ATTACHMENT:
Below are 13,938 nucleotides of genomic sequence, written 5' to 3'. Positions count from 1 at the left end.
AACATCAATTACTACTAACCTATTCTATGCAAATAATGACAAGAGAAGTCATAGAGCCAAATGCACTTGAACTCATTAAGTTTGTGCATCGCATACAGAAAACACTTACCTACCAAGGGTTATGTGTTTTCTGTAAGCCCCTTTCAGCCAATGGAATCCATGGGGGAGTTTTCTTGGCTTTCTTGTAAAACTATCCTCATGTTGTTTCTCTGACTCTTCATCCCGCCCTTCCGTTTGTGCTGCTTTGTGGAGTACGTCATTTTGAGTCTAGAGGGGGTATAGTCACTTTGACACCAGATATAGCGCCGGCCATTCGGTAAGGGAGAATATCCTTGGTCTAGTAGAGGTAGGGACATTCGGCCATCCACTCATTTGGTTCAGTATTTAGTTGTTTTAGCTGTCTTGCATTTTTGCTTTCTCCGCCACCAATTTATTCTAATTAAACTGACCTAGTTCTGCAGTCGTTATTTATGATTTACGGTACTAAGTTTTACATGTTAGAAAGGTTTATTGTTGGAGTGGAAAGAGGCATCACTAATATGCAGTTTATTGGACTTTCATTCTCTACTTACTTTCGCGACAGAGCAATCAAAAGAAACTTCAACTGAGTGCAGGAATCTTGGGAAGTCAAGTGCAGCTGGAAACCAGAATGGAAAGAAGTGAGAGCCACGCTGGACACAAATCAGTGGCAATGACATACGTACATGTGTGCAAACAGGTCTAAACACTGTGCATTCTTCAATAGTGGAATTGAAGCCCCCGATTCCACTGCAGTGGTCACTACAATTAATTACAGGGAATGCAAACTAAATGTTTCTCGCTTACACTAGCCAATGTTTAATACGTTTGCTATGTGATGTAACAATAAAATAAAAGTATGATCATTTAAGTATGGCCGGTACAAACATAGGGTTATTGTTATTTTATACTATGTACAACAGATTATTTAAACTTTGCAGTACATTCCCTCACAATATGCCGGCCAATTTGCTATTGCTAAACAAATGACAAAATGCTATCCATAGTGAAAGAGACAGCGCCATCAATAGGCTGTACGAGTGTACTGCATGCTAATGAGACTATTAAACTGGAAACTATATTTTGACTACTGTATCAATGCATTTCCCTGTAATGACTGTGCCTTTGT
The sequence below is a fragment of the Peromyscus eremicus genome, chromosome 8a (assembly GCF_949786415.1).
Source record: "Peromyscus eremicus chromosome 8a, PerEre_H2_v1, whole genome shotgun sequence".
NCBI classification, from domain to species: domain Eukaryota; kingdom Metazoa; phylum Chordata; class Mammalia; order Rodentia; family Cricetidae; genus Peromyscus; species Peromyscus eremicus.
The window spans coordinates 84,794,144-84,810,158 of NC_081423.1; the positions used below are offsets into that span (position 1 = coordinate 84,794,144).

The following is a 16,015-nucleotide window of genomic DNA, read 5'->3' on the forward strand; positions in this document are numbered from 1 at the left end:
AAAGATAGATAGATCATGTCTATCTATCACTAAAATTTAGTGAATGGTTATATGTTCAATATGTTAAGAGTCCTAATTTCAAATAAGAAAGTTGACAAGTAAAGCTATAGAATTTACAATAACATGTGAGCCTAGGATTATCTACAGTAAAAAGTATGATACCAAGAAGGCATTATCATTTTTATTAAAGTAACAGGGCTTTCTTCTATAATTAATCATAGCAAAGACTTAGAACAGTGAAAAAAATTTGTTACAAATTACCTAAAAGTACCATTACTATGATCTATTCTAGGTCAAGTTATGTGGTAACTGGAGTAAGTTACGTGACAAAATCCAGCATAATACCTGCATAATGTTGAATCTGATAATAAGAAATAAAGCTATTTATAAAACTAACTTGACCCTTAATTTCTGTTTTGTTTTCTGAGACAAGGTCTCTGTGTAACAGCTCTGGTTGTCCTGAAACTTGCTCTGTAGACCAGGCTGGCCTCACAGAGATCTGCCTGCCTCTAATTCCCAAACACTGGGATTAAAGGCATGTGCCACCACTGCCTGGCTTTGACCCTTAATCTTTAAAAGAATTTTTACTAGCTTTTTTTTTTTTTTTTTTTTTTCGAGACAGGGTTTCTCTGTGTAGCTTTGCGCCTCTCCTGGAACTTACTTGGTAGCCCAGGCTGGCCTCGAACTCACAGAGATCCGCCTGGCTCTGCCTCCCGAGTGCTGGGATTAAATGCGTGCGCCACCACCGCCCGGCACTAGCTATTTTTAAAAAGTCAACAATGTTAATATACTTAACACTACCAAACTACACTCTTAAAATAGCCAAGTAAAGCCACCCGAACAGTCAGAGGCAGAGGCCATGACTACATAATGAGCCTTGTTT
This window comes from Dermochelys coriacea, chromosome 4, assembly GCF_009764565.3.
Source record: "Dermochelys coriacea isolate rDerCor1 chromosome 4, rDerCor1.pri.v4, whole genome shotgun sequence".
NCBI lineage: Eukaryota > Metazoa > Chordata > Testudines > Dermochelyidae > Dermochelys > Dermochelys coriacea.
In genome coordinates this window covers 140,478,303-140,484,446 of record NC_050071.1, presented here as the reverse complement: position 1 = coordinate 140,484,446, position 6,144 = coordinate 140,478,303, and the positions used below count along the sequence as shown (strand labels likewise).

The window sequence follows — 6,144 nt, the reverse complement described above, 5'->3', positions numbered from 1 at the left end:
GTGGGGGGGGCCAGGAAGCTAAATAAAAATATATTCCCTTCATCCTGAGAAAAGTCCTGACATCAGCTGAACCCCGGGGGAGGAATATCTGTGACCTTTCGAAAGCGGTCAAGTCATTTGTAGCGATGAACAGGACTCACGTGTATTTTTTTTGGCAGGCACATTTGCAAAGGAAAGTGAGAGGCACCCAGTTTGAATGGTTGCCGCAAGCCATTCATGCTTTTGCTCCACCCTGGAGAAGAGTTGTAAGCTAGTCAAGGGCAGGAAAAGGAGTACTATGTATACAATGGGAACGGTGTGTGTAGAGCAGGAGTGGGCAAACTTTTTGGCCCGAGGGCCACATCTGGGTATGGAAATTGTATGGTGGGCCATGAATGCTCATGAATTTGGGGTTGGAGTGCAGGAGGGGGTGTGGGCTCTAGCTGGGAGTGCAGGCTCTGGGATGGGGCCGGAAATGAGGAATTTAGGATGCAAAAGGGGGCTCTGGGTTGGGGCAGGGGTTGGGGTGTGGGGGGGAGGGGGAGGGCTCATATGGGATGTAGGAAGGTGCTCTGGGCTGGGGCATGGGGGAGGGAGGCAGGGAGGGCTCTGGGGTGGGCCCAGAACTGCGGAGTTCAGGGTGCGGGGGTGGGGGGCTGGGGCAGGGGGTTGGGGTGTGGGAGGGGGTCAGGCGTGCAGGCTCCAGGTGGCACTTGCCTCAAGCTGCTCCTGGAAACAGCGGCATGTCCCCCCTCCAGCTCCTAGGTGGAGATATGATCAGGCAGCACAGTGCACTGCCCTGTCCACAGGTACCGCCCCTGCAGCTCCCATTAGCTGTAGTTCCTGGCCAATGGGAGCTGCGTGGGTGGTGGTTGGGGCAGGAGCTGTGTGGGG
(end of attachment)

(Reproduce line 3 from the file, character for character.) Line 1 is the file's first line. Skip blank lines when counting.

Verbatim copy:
The sequence below is a fragment of the Peromyscus eremicus genome, chromosome 8a (assembly GCF_949786415.1).